Inauguration of Middle East Now Festival
FLORENCE – The first showing of Director Annemarie Jacir's powerful movie "Wajib" about a Palestinian family in Nazareth spearheaded this year's edition of the Middle East film festival in the Tuscan capital.
It is the only Italian festival dedicated to cinema, documentaries and culture of the Middle East and North Africa. It featured a number of short films, food tastings and a general appreciation for their international philosophy.
Organized by the no-profit cultural association Map of Creation the main events were held at both the Odeon Cinehall and the Stensen Auditorium Cinehall.
The main concept that the festival aimed to achieve was “highlighting the culture and identity of the countries of this part of the world and bringing them to the attention of the Italian public, overcoming stereotypes that often come out from the international mass media.”
The itinerary was organized so that movies which would not normally be circulated in the Italian distribution were given an opportunity to be showcased, selected amongst the most recent and significant Arab, Iranian, Israeli, Palestinian and Afghan cinematography.
On the opening night of the festival we saw Meqdad Al-Kout’s Best Life which is a clever representation of a man throughout the day glued to his smartphone as he follows his virtual world guru whilst attempting to juggle his daily routine. It is a humorous representation into the contemporary obsession of being “online.”
This was followed by award-winning Palestinian director Annemarie Jacir, who presented her latest feature film, Wajib (invite.) Jacir, who was originially born in Bethlehem in 1974, lived in Saudi Arabia before moving to the US to study and them Amman and Haifa.
The film which will premiere in Italy on April 19 is based on Abu Shadi (Mohammad Bakri) a 60-year-old teacher and divorced father of Shadi (Saleh Bakhri), an architect who has lived in Rome for many years and returns in keeping with the Palestinian traditions to aid his father in handing out personal invitations for his daughter, Amal’s wedding.
The protagonists are father and son in real life so the on-screen chemistry provides a rare authenticity and chemistry to the layered film. They spend a lot of time together in their old family Volvo car, stuck in traffic in Nazareth, the so called "Arab capital of Israel" because of the large Palestinian population there.
Jacir has previously said that the city is “violent” and “tension is very high.” “It is a real ghetto, where 60 percent of the population is Muslim and 40 percent Christian and where Palestinians live as third-class citizens.”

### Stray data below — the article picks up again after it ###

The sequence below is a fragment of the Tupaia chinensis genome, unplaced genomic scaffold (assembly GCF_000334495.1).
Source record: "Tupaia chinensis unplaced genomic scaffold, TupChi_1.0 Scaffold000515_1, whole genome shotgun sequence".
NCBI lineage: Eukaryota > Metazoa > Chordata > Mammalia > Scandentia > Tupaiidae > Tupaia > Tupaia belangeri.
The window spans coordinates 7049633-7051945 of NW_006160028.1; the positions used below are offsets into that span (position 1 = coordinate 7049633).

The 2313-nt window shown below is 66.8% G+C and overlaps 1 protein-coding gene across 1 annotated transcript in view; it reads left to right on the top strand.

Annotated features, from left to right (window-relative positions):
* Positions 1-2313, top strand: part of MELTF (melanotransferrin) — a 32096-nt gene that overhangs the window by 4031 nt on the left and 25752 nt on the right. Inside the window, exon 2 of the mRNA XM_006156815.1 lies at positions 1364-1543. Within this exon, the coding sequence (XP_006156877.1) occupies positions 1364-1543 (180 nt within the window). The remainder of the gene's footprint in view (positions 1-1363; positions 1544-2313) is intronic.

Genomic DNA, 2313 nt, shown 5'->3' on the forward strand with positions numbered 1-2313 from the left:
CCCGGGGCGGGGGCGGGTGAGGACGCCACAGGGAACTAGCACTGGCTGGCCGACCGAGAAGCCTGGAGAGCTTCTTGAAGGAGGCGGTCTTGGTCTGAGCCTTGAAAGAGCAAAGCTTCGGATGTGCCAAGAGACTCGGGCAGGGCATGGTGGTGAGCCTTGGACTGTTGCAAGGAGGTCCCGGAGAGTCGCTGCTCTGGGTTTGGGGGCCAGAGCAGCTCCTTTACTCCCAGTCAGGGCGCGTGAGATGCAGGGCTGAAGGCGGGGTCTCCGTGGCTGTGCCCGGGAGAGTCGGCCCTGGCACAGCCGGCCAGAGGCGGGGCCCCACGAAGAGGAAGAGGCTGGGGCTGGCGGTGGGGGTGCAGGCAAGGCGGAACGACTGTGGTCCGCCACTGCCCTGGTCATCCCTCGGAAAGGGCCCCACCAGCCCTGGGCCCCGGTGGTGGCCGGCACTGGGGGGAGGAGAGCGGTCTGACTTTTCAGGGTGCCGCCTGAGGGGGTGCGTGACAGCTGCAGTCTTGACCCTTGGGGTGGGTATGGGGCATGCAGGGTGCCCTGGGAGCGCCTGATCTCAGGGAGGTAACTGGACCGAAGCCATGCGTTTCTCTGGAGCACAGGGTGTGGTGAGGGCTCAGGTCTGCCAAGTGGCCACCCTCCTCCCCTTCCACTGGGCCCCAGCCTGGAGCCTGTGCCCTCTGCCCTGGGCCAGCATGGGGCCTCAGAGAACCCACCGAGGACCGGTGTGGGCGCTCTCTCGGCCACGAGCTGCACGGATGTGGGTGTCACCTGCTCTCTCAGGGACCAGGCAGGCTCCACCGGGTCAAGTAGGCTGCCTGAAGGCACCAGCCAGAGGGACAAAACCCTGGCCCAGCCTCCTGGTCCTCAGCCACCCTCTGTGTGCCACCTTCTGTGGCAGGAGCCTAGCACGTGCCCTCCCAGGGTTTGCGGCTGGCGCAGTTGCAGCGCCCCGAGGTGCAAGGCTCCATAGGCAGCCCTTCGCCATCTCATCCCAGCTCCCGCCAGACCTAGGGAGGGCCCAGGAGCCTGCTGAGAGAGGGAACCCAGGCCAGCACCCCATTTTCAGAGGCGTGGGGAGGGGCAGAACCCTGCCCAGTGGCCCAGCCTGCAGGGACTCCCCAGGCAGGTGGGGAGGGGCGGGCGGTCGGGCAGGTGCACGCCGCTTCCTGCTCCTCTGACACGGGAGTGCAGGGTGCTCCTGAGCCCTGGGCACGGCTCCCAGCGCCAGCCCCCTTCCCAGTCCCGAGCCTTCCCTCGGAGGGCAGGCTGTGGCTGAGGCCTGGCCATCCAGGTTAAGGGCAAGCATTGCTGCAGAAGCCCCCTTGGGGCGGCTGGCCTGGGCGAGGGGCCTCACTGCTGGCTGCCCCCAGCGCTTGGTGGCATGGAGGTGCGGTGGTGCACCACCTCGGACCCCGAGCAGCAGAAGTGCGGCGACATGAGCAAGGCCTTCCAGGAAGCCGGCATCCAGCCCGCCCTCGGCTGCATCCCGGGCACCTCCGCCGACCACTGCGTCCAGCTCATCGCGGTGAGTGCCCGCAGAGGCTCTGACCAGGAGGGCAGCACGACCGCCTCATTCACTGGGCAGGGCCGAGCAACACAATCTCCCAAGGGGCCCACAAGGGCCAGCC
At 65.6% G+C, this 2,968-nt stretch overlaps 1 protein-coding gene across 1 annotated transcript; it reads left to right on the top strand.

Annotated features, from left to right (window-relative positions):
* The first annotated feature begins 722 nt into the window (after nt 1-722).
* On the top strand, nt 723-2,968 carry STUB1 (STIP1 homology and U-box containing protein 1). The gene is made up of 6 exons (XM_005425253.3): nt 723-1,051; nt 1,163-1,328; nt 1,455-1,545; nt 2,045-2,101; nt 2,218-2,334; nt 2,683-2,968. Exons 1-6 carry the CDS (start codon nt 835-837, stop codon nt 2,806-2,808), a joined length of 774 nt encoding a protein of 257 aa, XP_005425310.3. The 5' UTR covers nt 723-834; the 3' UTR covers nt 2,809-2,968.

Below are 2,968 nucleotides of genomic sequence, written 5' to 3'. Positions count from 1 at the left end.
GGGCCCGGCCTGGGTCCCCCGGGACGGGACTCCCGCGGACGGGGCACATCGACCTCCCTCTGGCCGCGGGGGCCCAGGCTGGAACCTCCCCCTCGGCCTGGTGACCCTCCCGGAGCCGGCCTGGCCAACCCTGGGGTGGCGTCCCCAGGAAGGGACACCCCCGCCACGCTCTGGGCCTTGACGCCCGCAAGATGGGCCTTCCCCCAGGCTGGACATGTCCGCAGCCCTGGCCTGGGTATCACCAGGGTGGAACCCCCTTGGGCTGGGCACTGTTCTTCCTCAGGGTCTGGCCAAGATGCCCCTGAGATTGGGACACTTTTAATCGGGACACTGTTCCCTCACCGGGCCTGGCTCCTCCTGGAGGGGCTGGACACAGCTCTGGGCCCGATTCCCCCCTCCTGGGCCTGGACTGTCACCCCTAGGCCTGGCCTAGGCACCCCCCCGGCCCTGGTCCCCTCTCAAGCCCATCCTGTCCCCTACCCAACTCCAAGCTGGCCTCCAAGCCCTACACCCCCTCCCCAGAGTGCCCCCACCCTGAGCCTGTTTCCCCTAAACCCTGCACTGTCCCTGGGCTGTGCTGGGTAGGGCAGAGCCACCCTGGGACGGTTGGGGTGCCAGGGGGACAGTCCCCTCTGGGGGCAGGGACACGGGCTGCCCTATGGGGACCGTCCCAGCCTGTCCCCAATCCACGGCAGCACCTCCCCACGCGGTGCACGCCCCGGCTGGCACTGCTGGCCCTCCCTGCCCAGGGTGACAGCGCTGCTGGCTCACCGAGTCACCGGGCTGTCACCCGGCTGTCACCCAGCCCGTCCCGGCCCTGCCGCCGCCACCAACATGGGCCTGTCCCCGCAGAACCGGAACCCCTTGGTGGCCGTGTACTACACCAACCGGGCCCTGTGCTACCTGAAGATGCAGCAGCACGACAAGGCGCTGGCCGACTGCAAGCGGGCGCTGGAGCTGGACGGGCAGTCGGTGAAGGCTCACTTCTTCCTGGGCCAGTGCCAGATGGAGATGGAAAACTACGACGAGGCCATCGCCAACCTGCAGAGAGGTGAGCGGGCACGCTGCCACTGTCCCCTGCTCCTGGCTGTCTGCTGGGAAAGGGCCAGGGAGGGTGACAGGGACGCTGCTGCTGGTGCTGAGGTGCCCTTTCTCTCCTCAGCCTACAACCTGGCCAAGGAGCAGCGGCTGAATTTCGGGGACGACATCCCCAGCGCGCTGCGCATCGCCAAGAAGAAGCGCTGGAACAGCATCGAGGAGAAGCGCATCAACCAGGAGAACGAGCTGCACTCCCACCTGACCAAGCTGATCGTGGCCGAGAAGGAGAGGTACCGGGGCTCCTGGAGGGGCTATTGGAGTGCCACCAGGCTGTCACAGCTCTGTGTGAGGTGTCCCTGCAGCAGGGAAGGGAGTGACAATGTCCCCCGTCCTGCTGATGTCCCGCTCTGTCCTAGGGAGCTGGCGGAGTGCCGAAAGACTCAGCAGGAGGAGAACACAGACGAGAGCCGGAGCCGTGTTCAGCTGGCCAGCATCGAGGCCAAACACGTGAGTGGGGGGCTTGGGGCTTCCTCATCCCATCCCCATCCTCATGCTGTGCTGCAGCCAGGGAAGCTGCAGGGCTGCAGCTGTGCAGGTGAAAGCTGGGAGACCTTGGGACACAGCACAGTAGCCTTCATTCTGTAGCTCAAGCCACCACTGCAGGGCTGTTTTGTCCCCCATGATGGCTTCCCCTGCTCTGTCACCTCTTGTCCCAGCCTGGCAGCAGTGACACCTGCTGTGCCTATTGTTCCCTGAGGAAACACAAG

There is an obvious and strong division between the generations. Shadi, who has become to regard Italy as home battles against his father who longs for him to come back to his birthplace and live according to tradition.
Throughout the week a selection of the most famous works by Annemarie Jacir were also screened: "Like Twenty Impossibles" (2003), the first Palestinian short film selected at Cannes; "Salt of this Sea" (2008), the first feature film directed by a Palestinian director, chosen for the Un Certain Regard section of the Cannes Film Festival; "When I Saw You" (2012), winner of the NETPAC prize at the Berlin International Film Festival and nominated for the 2013 Oscars.
We also infer the divided Palestinian community and the gaping holes between social groups and their perception of Israeli society- a reflection of exile and return.
A food tasting with a number of stalls adorned the building offering tasty treats for all ticket buyers through a colourful display of Middle Eastern fare. Before the evening dedicated to the film SOUFRA which featured the story of Mariam, a Palestinian refugee in Lebanon who becomes a high-flying social entrepreneur through food, we were involved in a gastronomic journey. An aperitif populated by the most loved Middle Eastern dishes, most photographed and most followed on the internet, carried out by the La Valle dei Cedri restaurant.
In addition, the women protagonists of the culinary bestseller “Our Syria. Recipes from home” were featured as special guests at the festival in the event “Syrian dishes at home.” They were long-standing, family recipes from homes that had not survived but with the aim of starting somewhere new to cook dishes, the foundation on which to rebuild a life. A truly incredible experience.
The festival expanded over the whole week with hundreds of activities and films to explore.
The programme included 20 short films, 31 Italian premieres, 6 European and 1 worldwide.
"The directors, artists, musicians, chefs and protagonists of contemporary culture that come from the Middle East always have a lot to say and they do it through films and works of great innovation, which allow the Italian and European public to discover with different eyes and reflect on a part of the world that is still little known. At its ninth edition, Middle East Now is increasingly a multidisciplinary festival, including this year also the contemporary theater between the artistic forms represented.”
From Afghanistan "Rockabul" closed the festival on April 15, in which Trevis Beard told the story of the District Unknown, the first heavy metal band of Afghanistan, and their ambition to make create music in a country where it is seen as demonic is forbidden. The singer, Yusoof Ahmad Shah called "Yo Khalifa " appeared in the room with the director to introduce the film with an impressive performance.
With too many events to cover individually, I would highly recommend coming down next year to enjoy all this forward thinking and cosmopolitan festival has to offer.